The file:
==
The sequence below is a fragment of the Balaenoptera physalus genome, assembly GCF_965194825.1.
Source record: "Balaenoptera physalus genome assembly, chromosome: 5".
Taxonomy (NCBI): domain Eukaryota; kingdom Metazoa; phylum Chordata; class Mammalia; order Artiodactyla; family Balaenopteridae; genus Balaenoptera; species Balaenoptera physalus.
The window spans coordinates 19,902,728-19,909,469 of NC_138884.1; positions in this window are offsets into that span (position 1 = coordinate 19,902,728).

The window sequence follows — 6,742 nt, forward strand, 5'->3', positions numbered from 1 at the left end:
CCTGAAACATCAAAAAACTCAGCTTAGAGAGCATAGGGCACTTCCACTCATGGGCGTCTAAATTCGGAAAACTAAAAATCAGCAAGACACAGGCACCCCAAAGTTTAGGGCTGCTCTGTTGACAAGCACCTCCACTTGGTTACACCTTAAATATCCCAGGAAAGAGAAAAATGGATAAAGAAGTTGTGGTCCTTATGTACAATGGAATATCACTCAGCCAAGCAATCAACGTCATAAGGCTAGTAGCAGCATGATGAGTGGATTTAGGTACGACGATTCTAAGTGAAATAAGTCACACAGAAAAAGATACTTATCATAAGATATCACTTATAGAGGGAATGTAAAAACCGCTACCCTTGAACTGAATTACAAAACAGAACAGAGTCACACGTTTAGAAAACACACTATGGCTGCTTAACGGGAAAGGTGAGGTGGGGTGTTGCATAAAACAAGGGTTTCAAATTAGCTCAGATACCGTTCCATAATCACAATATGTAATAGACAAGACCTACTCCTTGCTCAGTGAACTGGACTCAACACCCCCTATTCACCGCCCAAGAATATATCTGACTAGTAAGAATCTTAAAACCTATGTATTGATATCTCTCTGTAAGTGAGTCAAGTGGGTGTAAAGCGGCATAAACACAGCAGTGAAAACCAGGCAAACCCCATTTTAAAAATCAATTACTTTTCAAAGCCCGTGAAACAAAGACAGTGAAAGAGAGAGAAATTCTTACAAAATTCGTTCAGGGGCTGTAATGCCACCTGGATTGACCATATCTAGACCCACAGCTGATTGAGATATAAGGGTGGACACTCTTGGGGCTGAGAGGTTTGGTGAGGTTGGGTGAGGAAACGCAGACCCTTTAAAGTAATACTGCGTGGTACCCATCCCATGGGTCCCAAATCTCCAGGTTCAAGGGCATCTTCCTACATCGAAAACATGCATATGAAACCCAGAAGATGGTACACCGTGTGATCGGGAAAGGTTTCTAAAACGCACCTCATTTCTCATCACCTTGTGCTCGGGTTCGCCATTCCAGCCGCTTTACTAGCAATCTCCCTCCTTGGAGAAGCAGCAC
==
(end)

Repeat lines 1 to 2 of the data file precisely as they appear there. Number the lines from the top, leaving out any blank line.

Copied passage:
The sequence below is a fragment of the Balaenoptera physalus genome, assembly GCF_965194825.1.
Source record: "Balaenoptera physalus genome assembly, chromosome: 5".